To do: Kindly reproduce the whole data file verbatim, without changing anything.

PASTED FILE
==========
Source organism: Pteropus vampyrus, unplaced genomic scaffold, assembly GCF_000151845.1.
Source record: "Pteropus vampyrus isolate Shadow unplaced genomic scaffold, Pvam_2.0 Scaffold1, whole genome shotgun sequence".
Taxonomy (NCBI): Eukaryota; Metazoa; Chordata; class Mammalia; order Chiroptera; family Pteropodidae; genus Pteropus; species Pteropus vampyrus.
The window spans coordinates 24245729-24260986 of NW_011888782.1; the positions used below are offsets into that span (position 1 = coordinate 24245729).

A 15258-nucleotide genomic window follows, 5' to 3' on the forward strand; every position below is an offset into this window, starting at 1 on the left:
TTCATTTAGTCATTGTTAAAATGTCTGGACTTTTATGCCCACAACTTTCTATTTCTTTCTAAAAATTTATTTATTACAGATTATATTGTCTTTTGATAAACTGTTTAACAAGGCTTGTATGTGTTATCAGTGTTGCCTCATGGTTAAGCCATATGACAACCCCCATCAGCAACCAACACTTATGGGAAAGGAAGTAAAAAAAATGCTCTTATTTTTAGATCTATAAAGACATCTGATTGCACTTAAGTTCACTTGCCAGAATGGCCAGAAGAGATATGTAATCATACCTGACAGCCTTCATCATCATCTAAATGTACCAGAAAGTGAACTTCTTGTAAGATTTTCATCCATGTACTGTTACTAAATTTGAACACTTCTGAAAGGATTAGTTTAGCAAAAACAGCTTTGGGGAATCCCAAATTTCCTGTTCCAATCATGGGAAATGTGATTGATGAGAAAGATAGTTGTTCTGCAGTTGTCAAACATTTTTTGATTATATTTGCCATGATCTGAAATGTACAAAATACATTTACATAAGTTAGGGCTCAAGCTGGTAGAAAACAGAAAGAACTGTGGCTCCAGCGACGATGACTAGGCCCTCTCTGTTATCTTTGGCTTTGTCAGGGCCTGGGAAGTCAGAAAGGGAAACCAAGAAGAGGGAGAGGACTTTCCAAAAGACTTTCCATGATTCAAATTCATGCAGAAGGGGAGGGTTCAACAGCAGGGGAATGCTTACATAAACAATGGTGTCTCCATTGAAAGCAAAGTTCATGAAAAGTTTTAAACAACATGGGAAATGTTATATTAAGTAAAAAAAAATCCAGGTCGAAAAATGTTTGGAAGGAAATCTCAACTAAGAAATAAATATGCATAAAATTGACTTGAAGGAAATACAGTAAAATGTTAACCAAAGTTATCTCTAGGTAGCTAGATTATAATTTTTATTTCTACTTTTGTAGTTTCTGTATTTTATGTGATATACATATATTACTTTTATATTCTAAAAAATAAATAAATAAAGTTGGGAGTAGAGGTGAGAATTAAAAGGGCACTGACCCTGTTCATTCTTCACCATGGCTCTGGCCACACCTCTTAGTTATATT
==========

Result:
Source organism: Pteropus vampyrus, unplaced genomic scaffold, assembly GCF_000151845.1.
Source record: "Pteropus vampyrus isolate Shadow unplaced genomic scaffold, Pvam_2.0 Scaffold1, whole genome shotgun sequence".
Taxonomy (NCBI): Eukaryota; Metazoa; Chordata; class Mammalia; order Chiroptera; family Pteropodidae; genus Pteropus; species Pteropus vampyrus.
The window spans coordinates 24245729-24260986 of NW_011888782.1; the positions used below are offsets into that span (position 1 = coordinate 24245729).

A 15258-nucleotide genomic window follows, 5' to 3' on the forward strand; every position below is an offset into this window, starting at 1 on the left:
TTCATTTAGTCATTGTTAAAATGTCTGGACTTTTATGCCCACAACTTTCTATTTCTTTCTAAAAATTTATTTATTACAGATTATATTGTCTTTTGATAAACTGTTTAACAAGGCTTGTATGTGTTATCAGTGTTGCCTCATGGTTAAGCCATATGACAACCCCCATCAGCAACCAACACTTATGGGAAAGGAAGTAAAAAAAATGCTCTTATTTTTAGATCTATAAAGACATCTGATTGCACTTAAGTTCACTTGCCAGAATGGCCAGAAGAGATATGTAATCATACCTGACAGCCTTCATCATCATCTAAATGTACCAGAAAGTGAACTTCTTGTAAGATTTTCATCCATGTACTGTTACTAAATTTGAACACTTCTGAAAGGATTAGTTTAGCAAAAACAGCTTTGGGGAATCCCAAATTTCCTGTTCCAATCATGGGAAATGTGATTGATGAGAAAGATAGTTGTTCTGCAGTTGTCAAACATTTTTTGATTATATTTGCCATGATCTGAAATGTACAAAATACATTTACATAAGTTAGGGCTCAAGCTGGTAGAAAACAGAAAGAACTGTGGCTCCAGCGACGATGACTAGGCCCTCTCTGTTATCTTTGGCTTTGTCAGGGCCTGGGAAGTCAGAAAGGGAAACCAAGAAGAGGGAGAGGACTTTCCAAAAGACTTTCCATGATTCAAATTCATGCAGAAGGGGAGGGTTCAACAGCAGGGGAATGCTTACATAAACAATGGTGTCTCCATTGAAAGCAAAGTTCATGAAAAGTTTTAAACAACATGGGAAATGTTATATTAAGTAAAAAAAAATCCAGGTCGAAAAATGTTTGGAAGGAAATCTCAACTAAGAAATAAATATGCATAAAATTGACTTGAAGGAAATACAGTAAAATGTTAACCAAAGTTATCTCTAGGTAGCTAGATTATAATTTTTATTTCTACTTTTGTAGTTTCTGTATTTTATGTGATATACATATATTACTTTTATATTCTAAAAAATAAATAAATAAAGTTGGGAGTAGAGGTGAGAATTAAAAGGGCACTGACCCTGTTCATTCTTCACCATGGCTCTGGCCACACCTCTTAGTTATATT